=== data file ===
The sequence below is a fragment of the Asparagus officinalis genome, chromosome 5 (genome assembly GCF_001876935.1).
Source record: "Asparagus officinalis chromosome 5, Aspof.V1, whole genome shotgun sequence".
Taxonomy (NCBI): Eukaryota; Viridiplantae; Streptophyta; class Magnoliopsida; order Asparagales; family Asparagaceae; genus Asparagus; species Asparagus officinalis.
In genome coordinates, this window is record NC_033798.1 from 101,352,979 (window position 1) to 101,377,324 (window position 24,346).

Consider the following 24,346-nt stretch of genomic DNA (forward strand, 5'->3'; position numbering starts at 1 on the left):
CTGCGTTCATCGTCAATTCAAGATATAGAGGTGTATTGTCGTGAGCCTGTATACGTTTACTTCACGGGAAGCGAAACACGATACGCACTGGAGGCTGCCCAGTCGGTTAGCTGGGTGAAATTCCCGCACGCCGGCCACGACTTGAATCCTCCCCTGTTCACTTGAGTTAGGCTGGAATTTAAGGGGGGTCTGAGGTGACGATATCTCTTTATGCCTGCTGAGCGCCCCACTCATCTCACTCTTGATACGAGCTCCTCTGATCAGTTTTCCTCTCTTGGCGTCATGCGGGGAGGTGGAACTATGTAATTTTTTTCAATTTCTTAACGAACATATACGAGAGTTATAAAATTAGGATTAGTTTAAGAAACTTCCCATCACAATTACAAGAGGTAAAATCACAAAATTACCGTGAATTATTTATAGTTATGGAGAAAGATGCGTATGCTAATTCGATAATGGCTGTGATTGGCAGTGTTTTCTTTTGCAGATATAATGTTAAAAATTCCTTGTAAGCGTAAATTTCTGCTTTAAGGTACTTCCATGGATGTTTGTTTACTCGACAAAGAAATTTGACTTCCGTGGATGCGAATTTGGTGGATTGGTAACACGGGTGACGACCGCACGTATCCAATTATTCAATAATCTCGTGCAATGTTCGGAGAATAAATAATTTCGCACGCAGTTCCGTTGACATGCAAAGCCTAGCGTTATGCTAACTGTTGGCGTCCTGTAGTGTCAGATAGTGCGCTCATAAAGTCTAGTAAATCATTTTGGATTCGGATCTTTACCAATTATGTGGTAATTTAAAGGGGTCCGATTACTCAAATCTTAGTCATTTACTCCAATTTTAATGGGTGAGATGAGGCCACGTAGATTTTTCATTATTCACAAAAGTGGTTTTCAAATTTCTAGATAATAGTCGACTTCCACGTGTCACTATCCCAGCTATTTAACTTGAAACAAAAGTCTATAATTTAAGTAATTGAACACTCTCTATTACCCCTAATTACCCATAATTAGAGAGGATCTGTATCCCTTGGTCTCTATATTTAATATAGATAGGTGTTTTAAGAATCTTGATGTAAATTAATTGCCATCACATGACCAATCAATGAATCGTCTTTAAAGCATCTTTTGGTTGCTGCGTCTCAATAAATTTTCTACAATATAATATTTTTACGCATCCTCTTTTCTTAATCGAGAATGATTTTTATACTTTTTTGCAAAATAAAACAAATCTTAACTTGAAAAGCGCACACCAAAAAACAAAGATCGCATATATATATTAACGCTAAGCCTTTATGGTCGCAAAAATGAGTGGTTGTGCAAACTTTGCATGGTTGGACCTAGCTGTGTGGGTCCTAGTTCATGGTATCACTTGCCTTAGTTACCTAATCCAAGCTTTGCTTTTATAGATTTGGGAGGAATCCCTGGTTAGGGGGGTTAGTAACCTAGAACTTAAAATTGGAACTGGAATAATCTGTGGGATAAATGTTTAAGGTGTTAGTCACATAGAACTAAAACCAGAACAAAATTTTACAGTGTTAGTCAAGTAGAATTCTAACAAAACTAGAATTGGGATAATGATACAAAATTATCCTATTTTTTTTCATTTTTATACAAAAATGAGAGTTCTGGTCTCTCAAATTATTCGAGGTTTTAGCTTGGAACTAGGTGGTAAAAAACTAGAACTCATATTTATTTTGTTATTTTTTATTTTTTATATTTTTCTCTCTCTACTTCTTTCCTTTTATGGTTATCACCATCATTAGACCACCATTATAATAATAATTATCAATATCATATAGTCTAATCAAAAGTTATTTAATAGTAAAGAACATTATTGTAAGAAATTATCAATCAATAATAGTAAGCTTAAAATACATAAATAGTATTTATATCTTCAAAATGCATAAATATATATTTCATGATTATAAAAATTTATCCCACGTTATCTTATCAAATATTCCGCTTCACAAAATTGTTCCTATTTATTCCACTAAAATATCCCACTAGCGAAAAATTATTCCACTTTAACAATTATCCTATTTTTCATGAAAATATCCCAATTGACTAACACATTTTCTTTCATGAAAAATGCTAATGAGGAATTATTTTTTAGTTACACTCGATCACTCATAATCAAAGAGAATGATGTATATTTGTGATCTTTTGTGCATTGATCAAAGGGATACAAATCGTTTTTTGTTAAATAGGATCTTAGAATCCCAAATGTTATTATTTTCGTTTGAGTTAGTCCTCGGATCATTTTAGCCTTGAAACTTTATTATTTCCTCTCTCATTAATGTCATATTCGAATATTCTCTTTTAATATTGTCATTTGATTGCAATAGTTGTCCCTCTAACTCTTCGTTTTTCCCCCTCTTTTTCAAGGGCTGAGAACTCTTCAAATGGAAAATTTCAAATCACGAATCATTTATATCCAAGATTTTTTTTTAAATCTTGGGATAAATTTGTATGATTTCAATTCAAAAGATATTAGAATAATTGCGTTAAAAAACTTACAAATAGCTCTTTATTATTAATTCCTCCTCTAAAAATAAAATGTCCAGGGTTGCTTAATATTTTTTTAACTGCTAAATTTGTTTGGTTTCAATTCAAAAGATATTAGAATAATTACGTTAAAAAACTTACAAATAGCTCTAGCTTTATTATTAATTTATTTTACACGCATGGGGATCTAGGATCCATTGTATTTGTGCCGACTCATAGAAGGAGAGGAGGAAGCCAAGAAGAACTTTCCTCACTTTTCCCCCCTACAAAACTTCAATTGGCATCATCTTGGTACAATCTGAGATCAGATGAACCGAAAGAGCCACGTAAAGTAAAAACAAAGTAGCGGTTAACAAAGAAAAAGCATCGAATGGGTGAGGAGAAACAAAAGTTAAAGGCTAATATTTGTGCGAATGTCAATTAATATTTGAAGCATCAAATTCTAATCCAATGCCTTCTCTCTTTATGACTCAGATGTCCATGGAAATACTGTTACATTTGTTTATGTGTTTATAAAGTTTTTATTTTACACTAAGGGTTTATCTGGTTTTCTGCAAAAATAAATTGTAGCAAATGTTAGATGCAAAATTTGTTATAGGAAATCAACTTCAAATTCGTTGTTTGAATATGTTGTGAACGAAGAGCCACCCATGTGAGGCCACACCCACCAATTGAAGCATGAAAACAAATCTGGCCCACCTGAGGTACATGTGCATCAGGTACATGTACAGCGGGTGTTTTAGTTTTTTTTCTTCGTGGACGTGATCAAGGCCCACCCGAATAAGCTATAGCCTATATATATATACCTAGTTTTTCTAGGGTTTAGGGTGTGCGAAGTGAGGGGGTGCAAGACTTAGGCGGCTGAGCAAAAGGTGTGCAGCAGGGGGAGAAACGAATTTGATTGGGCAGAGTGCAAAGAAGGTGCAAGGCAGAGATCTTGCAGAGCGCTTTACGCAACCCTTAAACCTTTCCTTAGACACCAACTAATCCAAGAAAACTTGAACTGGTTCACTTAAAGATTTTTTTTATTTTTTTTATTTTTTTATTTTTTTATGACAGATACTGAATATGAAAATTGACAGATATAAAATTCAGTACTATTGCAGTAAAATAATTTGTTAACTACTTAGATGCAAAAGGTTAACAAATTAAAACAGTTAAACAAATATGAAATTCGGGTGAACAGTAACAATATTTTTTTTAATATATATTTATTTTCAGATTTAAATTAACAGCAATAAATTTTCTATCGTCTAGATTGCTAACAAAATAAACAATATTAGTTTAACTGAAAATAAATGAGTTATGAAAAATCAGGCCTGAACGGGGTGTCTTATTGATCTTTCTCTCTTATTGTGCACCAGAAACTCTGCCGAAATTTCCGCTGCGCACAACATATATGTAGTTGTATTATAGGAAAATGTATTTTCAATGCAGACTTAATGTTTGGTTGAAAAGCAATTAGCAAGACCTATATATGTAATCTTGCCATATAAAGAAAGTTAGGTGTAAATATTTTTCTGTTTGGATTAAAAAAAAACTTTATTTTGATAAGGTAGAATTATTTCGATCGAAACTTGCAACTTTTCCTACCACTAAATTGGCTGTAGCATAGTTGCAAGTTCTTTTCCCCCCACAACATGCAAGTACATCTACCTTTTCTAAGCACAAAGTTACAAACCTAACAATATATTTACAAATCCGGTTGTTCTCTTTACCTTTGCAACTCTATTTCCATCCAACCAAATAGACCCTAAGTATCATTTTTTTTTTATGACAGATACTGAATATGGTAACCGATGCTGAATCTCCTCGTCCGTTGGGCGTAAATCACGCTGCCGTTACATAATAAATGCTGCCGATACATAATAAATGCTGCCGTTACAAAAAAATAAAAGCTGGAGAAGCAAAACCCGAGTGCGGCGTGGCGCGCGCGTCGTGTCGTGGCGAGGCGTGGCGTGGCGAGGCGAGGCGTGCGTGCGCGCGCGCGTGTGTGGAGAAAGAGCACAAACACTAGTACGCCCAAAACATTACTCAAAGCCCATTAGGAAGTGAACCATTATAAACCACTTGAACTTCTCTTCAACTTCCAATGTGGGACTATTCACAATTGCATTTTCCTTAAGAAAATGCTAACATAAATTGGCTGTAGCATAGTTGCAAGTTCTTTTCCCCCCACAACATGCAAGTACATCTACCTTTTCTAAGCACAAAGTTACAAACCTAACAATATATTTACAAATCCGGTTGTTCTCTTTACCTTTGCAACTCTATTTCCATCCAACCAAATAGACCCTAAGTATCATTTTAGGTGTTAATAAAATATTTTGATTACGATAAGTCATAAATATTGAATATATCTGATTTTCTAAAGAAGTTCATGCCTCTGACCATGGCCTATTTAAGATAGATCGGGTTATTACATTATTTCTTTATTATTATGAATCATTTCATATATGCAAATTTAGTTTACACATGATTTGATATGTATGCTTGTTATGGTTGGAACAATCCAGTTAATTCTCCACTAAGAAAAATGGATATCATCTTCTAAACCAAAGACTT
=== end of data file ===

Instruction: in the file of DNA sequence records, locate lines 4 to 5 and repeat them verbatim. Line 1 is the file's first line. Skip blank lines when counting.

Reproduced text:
In genome coordinates, this window is record NC_033798.1 from 101,352,979 (window position 1) to 101,377,324 (window position 24,346).

Consider the following 24,346-nt stretch of genomic DNA (forward strand, 5'->3'; position numbering starts at 1 on the left):